The Humane Society of the United States and Predator Defense Institute Commend OSU
Decision to Deactivate Snares
Animal welfare organizations jointly call for comprehensive trapping reform
(March 1, 2012)--The Humane Society of the United States, Predator Defense and Oregon
State University alumni commended the decision by the university to deactivate a
number of lethal snares set around its sheep research facility in Corvallis, Ore.
The decision comes after several days of intense criticism by citizens and animal
welfare groups outraged that the snares had caught several animals, including a coyote,
raccoon and deer fawn. The animals all died after languishing potentially for days
or weeks in the devices.
The snares were set on the university’s behalf by Wildlife Services, the Division
of the U.S. Department of Agriculture responsible for targeting huge numbers of wild
animals throughout the U.S. with traps, snares, poisons and other means of lethal
Scott Beckstead, senior state director for Oregon for The HSUS, expressed appreciation
for the university’s decision to deactivate the snares, but said the OSU case underscores
the need for comprehensive trapping reform in Oregon. “Removing those snares was
the right thing to do, and we commend Oregon State University for acknowledging the
wishes of the public,” said Beckstead. “But, as this situation so tragically shows,
snares like those used on OSU’s behalf by Wildlife Services are unacceptably cruel
and indiscriminate, and there should be a more balanced approach to solving wildlife
Larry Peetz, DVM, an OSU alumnus, expressed concern about the danger inherent in
the use of snares and traps. “Not only did these terrible devices catch animals that
posed no danger to the sheep, but Wildlife Services failed to monitor them so that
nontarget animals could be released, and any target animals humanely euthanized,”
said DR. Peetz. “No animal, be it a coyote, deer, or family pet, deserves to languish
in terrible agony for days on end before dying of blood loss, starvation, dehydration
or exposure to the elements.”
While the decision to deactivate is commendable the university should do more. The
HSUS and PDI hope the university will take the next step and institute a formal policy
banning the use of traps and snares on university property, and adopting as a matter
of university policy nonlethal control methods, such as fencing, guard animals and
Unlike many other western states, Oregon has lax regulations governing how often
trappers must check their traps and snares to remove animals that have been caught.
Depending on the type of trap used and the species targeted, they may not have to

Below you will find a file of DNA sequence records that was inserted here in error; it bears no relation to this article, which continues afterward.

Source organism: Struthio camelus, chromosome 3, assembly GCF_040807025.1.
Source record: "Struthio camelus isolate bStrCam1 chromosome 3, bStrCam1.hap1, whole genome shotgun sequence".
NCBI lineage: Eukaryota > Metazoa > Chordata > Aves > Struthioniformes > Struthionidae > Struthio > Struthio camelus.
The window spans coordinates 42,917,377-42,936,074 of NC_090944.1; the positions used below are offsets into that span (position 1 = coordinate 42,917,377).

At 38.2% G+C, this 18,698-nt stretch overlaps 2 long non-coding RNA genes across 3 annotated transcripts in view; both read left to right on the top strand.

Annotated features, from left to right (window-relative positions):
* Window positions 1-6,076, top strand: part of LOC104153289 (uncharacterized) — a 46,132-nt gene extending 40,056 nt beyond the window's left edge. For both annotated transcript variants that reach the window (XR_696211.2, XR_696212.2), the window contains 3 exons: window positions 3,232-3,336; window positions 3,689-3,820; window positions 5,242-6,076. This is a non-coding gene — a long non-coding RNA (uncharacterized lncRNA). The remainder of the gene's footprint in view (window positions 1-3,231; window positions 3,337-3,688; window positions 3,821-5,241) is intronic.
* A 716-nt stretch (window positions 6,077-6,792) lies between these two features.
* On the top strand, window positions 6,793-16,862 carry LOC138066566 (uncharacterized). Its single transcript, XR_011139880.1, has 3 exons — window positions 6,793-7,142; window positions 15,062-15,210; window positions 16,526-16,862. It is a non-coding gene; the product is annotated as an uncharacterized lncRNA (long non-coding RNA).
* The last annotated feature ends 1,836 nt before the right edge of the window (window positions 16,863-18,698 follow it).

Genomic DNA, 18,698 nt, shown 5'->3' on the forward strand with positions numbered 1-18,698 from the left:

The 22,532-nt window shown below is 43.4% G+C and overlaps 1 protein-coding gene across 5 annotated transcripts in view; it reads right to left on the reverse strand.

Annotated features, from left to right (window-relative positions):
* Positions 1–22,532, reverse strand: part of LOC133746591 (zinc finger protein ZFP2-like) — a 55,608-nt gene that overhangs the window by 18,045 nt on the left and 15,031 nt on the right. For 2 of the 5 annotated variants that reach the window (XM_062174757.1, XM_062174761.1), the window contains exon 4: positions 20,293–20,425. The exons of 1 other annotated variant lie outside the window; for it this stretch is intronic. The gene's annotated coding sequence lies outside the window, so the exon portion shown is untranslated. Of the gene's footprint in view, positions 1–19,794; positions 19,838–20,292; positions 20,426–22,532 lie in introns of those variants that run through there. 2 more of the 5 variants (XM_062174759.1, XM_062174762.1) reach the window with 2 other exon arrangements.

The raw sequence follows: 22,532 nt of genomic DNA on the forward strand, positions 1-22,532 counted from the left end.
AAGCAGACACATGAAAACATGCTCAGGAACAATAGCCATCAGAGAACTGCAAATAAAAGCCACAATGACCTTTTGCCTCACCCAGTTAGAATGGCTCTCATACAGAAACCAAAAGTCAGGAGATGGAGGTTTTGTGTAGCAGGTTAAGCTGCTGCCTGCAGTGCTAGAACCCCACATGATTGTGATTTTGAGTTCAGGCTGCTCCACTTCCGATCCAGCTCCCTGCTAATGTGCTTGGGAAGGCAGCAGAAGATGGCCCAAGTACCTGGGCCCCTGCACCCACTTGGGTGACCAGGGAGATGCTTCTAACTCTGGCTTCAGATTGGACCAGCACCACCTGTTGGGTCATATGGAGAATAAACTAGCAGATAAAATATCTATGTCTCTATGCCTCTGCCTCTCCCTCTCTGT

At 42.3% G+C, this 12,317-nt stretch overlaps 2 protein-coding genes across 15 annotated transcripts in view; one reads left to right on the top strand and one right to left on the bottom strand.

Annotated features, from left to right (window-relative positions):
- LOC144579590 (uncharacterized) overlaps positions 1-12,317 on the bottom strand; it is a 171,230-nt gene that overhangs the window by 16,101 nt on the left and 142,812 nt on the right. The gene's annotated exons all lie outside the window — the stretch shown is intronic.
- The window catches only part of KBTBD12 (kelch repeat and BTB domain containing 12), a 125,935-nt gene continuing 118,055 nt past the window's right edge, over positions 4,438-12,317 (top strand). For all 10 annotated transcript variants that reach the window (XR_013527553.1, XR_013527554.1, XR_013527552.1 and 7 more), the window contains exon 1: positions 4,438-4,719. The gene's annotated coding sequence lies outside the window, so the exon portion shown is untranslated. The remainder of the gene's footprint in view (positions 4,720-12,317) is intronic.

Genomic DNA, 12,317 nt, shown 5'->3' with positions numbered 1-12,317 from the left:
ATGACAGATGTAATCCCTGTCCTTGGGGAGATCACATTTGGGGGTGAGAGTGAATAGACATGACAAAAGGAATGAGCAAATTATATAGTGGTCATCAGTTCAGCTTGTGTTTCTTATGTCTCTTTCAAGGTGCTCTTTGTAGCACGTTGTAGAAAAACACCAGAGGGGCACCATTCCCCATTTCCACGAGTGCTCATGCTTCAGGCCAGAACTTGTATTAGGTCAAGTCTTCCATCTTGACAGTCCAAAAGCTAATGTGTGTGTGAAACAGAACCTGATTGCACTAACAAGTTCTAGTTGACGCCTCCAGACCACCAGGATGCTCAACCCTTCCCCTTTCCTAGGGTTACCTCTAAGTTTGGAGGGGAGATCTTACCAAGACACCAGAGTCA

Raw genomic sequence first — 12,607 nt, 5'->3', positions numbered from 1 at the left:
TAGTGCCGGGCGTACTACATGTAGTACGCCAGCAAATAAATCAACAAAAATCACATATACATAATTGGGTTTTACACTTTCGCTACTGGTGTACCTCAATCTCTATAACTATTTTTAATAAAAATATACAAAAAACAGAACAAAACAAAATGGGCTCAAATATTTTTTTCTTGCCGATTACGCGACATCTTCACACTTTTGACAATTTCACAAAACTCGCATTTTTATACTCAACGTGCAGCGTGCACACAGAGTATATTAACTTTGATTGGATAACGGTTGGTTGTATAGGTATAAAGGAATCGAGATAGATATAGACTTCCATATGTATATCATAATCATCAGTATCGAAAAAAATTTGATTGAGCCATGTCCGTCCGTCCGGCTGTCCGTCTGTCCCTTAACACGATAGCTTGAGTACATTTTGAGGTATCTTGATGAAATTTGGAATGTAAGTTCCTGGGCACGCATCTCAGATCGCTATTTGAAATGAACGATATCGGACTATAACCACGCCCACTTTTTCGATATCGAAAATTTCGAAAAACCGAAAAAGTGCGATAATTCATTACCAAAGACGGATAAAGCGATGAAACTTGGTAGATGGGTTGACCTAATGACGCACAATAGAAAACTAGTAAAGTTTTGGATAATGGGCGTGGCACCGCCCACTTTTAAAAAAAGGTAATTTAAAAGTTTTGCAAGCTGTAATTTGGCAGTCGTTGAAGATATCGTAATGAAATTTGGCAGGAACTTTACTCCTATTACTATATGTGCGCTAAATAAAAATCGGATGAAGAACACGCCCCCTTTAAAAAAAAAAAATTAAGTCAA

check the traps at all. For the type of snare used at the research facility by Wildlife
Services, trappers are permitted to wait 30 days before checking them. Animals may
struggle in the traps for days or weeks until eventually dying of blood loss, dehydration,
starvation or predation.
The OSU controversy comes on the heels of a large number of recent incidents involving
the tragic killing and maiming of family pets around Oregon after they were caught
in traps. Many of the traps were set on public lands close to trails and other sites
frequented by the recreating public.
“It’s time for comprehensive trapping reform in Oregon,” said Brooks Fahy, executive
director of Predator Defense. “Trappers, including those working for federal and
state agencies, are posing a deadly threat to our pets and wildlife, and also to
public safety. We call on the Oregon Fish and Wildlife Commission to immediately
institute new rules to safeguard the public and protect animals from the unnecessary
suffering that comes with these barbaric devices. It is patently unfair for the tiny
number of licensed trappers in this state to be allowed to endanger the people of
Oregon and the animals we love, both wild and domestic.”
A video showing a raccoon struggling to free itself from one of OSU’s traps can be
viewed at http://www.youtube.com/watch?v=khCc-9ixgsE&feature=youtu.be.
The HSUS and Predator Defense, together with other Oregon-based wildlife and environmental
groups, are preparing a petition to be filed with the Commission to require trappers
to check all traps within 24 hours of setting them. The rule change would exclude
trapping for gophers, moles, and household rodents on the property owned by the person
setting the traps. The petition also seeks to require that traps be set a minimum
distance away from trails and other public facilities, and that trappers post highly
visible warning signs in the areas where the traps are set.
Media Contact: Heather Sullivan, 301.548.7778; email@example.com
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The Humane Society of the United States is the nation's largest animal protection
organization – backed by 11 million Americans, or one of every 28. For more than
a half-century, The HSUS has been fighting for the protection of all animals through
advocacy, education and hands-on programs. Celebrating animals and confronting cruelty
– On the web at humanesociety.org.
Founded in 1990, Predator Defense works to protect native predators and create alternatives
for people to coexist with wildlife. Our efforts take us into the field, onto America’s
public lands, to Congress, and into courtrooms-Visit us at www.predatordefense.org